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After a ten-year lull, M23 rebels in eastern DR Congo have attacked Congolese soldiers. As a result, tens of thousands of people have fled to neighboring Uganda, fearing renewed violence.
Renewed clashes erupted on Wednesday in the troubled east of the Democratic Republic of the Congo (DRC) between government troops and the M23 rebel group, according to local sources.
For nearly a decade, a brittle ceasefire was kept by what was once the strongest rebel group in eastern DRC — until the end of last month.
On March 28, fighters from the M23 rebel group attacked Congolese army positions in Rutshuru near the border with Uganda and Rwanda.
"People fled their homes. They are fleeing the violence from the area where the rebels attacked the DRC forces and are moving to Uganda," Wema Ndagije, a local civil society representative, told DW.
Simon, a father of six, is one of the refugees. "We left our houses when we saw that the rebels were not far away. Bullets were flying, so we came here," he said.
Above all, he is troubled by the lack of support. "So far, no one has helped us. We suffer because we don't even have huts, and when it rains, we don't know what to do."
According to the UN refugee agency, tens of thousands of people fled Bunagana — an area just under 90 kilometers (56 miles) from the provincial capital of Goma — to Uganda's southwestern district of Kisoro. The Congolese army confirmed the attacks and accused Rwandan soldiers of aiding M23 rebels.
The Rwandan government and the M23 rejected the allegation. "The M23 is a Congolese politico-military movement and does not receive support from any neighboring country, near or far," Willy Ngoma, spokesperson for the M23, told DW.
He said the defamatory statements by the [Congolese] army were aimed at covering up their notorious incompetence
The rebel group said it was seeking dialogue with the government and had withdrawn its troops from the combat zone.
The M23 was formed by former members of a Tutsi militia group known as the National Congress for the Defense of the People (CNDP). Rwanda and Uganda once supported it.
Its fighters were later incorporated into the Congolese army as part of a peace agreement signed on March 23, 2009.
However, they rebelled in 2012, claiming that the agreement had not been upheld, and renamed their group the March 23 (M23) Movement.
The M23 revolt peaked in 2012 and 2013 when it captured large parts of North Kivu province in eastern DRC. The M23, one of the many armed rebel groups roaming eastern DR Congo, briefly seized Goma before being defeated and driven out of the country by Congolese troops backed by UN peacekeepers (MONUSCO).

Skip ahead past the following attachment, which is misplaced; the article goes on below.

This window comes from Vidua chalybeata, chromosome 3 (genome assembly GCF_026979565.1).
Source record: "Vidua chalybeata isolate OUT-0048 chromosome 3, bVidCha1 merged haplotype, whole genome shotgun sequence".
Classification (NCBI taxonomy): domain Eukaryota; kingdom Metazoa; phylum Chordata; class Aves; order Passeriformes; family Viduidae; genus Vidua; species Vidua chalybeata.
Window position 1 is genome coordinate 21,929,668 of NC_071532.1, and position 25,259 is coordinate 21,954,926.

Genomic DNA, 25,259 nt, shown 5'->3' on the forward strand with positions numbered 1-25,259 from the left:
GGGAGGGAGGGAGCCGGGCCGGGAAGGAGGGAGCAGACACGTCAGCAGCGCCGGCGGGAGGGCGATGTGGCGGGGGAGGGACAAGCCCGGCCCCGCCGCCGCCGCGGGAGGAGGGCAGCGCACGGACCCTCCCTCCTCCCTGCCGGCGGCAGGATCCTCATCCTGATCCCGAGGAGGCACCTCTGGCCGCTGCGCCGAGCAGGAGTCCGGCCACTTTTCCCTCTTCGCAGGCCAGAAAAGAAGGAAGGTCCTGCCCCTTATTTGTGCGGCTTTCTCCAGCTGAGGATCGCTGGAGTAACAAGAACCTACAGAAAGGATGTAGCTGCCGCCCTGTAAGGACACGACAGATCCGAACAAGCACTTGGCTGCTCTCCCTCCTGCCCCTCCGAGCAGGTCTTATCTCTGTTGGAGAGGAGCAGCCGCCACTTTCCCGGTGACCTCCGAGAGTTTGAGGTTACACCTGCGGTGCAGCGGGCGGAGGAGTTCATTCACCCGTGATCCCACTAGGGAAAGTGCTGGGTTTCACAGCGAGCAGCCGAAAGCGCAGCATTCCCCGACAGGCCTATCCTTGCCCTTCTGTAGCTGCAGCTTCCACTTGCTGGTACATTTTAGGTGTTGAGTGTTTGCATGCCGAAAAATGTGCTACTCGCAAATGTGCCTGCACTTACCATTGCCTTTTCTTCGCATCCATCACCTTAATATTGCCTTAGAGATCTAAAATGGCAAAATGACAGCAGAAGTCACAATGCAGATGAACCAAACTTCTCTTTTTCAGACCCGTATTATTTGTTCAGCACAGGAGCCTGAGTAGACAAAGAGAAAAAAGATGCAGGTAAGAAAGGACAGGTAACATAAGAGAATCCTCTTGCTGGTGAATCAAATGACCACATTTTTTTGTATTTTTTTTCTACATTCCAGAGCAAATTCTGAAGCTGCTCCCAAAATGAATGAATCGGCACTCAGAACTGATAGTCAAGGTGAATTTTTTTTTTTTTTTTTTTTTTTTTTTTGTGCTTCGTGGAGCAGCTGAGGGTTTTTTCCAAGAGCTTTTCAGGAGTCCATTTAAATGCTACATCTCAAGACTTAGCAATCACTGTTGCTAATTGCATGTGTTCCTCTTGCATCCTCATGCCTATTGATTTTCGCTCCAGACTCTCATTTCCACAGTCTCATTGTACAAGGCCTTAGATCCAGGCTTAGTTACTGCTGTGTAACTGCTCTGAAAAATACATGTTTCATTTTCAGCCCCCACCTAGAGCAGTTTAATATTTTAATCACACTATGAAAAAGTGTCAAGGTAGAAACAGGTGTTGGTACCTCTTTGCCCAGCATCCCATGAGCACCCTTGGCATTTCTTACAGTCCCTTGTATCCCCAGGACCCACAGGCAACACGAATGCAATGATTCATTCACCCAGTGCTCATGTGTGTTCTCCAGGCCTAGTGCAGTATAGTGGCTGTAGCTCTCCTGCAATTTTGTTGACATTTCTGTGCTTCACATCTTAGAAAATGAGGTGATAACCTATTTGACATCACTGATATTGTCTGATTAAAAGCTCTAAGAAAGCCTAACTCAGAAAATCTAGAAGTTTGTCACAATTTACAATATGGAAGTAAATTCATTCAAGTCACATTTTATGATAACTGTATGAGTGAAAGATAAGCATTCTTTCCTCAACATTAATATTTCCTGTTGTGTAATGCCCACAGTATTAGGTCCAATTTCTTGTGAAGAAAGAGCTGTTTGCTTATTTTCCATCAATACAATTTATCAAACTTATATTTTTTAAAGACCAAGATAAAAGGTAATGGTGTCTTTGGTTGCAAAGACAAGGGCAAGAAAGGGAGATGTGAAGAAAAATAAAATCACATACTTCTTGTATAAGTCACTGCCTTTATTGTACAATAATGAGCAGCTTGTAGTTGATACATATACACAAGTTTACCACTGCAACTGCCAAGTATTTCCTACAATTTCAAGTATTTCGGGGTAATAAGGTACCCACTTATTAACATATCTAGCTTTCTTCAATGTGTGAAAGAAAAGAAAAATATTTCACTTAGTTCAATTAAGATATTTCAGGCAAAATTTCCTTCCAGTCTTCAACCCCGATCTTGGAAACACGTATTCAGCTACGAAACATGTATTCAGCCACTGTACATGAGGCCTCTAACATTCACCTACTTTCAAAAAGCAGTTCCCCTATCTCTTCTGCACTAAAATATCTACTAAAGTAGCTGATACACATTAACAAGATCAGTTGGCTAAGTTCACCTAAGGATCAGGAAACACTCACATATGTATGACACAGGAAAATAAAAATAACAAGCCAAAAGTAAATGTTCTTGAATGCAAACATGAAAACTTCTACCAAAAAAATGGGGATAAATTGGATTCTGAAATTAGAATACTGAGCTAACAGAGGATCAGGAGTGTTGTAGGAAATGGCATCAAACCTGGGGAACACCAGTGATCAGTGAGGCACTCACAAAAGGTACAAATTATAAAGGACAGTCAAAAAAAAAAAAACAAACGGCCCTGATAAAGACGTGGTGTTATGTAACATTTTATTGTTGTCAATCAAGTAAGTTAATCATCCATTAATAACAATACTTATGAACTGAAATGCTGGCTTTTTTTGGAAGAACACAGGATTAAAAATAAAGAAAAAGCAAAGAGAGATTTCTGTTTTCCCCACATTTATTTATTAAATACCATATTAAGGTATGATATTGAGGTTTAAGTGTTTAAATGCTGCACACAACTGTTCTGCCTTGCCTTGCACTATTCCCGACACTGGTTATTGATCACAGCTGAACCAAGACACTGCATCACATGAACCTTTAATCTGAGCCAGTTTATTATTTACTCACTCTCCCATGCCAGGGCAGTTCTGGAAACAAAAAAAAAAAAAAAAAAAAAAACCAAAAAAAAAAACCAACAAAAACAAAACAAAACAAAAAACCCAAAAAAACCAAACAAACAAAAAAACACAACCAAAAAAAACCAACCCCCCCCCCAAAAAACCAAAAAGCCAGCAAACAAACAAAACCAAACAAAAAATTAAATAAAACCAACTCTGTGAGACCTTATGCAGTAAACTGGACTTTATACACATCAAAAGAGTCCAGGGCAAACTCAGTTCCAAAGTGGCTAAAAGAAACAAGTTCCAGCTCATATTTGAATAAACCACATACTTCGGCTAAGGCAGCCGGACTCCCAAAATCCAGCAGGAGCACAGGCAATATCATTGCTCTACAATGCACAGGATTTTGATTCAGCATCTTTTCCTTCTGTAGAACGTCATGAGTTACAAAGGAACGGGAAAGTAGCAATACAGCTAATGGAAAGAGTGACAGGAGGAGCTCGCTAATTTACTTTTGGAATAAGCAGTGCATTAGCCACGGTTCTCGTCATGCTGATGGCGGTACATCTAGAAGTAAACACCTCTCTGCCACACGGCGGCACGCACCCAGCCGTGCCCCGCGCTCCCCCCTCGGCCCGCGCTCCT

Following its defeat, the M23 signed an agreement with Kinshasa that included provisions for its fighters' reintegration into civilian society.
However, the group has accused the government of breaching the agreement once more, and fighting resumed last year.
Since then, there have been regional efforts at dialogue and disarmament, says Alex Vines of the British think tank Chatham House. However, he noted that M23 leaders have repeatedly complained about the slow implementation of the agreements.
"They want a disarmament and demobilization process, and that doesn't seem to be in sight," Vines told DW.
The fighting between the rebels and the army is a sign of how unstable the region in eastern Congo still is. Even before the recent attacks, clashes were taking place.
More than 20 soldiers were killed in January in Nyesisi, near the Virunga National Park, a UNESCO-designated world heritage site home to endangered mountain gorillas, the AFP reported.
On March 28, the M23 launched an attack on army positions in Rutshuru from their strongholds in the high hills.
"These rebels had already briefly captured two strategically important villages in November 2021," Vines said.
According to Vines, UN investigators have on several occasions established that Rwanda and Uganda also supported the M23.
"Our country is under attack. Rwanda is attacking us. There's no denying that anymore," an angry MP in Kinshasa said of the fighting last week.
According to UN figures, at least 2,300 civilians have already died due to the fighting in eastern Congo this year alone. In addition, a UN helicopter crash killed six people in late March.
Congolese authorities accuse the M23 of shooting down the helicopter, but the rebels say they were not responsible. Nevertheless, authorities have launched an investigation into the deadly incident.
Political rivalries seem to be simmering in the tri-border area between DRC, Uganda, and Rwanda.
Uganda also accuses Rwanda of supporting the M23 to destabilize the country.
Onesphore Sematumba of the International Crisis Group (ICG) said the recent M23 attack was not a coincidence. The attack on the town of Bunagana on the border with Uganda took place when materials were to be provided for the construction of new roads between Congo and Uganda.
He said that joint projects between the Ugandan and Congolese armies were at stake, currently securing road construction projects between Uganda and the Democratic Republic of Congo.
"However, these routes practically run along the Rwandan border. Therefore, it is inconceivable that Rwanda would accept that the Ugandan army secures this section," Sematumba told DW. He said, likely, Kigali is practically using its heavily armed enemy to help.
Kossivi Tiassou and Zanem Nety Zaidi contributed to this article
This article has been translated from German.